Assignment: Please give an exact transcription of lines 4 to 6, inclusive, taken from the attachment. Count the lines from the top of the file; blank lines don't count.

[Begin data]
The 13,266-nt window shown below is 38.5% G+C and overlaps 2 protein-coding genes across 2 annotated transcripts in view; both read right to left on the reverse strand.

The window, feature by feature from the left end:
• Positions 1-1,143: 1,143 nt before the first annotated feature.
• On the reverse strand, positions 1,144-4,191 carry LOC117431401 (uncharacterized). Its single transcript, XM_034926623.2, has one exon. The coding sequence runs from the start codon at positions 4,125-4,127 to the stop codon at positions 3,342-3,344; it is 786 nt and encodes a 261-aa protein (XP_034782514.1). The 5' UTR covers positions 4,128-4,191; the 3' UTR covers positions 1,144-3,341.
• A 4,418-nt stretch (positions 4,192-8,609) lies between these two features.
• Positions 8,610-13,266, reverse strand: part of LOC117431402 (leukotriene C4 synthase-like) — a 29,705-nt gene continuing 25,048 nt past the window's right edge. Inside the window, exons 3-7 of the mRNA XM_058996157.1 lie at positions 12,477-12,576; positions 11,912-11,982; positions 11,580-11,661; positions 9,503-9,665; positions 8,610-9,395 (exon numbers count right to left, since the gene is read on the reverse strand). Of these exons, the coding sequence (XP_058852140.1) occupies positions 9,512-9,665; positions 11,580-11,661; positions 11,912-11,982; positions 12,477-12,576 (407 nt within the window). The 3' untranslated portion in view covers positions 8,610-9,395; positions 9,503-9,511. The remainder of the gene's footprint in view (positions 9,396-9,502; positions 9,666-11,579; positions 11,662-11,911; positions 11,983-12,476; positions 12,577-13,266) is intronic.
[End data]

• On the reverse strand, positions 1,144-4,191 carry LOC117431401 (uncharacterized). Its single transcript, XM_034926623.2, has one exon. The coding sequence runs from the start codon at positions 4,125-4,127 to the stop codon at positions 3,342-3,344; it is 786 nt and encodes a 261-aa protein (XP_034782514.1). The 5' UTR covers positions 4,128-4,191; the 3' UTR covers positions 1,144-3,341.
• A 4,418-nt stretch (positions 4,192-8,609) lies between these two features.
• Positions 8,610-13,266, reverse strand: part of LOC117431402 (leukotriene C4 synthase-like) — a 29,705-nt gene continuing 25,048 nt past the window's right edge. Inside the window, exons 3-7 of the mRNA XM_058996157.1 lie at positions 12,477-12,576; positions 11,912-11,982; positions 11,580-11,661; positions 9,503-9,665; positions 8,610-9,395 (exon numbers count right to left, since the gene is read on the reverse strand). Of these exons, the coding sequence (XP_058852140.1) occupies positions 9,512-9,665; positions 11,580-11,661; positions 11,912-11,982; positions 12,477-12,576 (407 nt within the window). The 3' untranslated portion in view covers positions 8,610-9,395; positions 9,503-9,511. The remainder of the gene's footprint in view (positions 9,396-9,502; positions 9,666-11,579; positions 11,662-11,911; positions 11,983-12,476; positions 12,577-13,266) is intronic.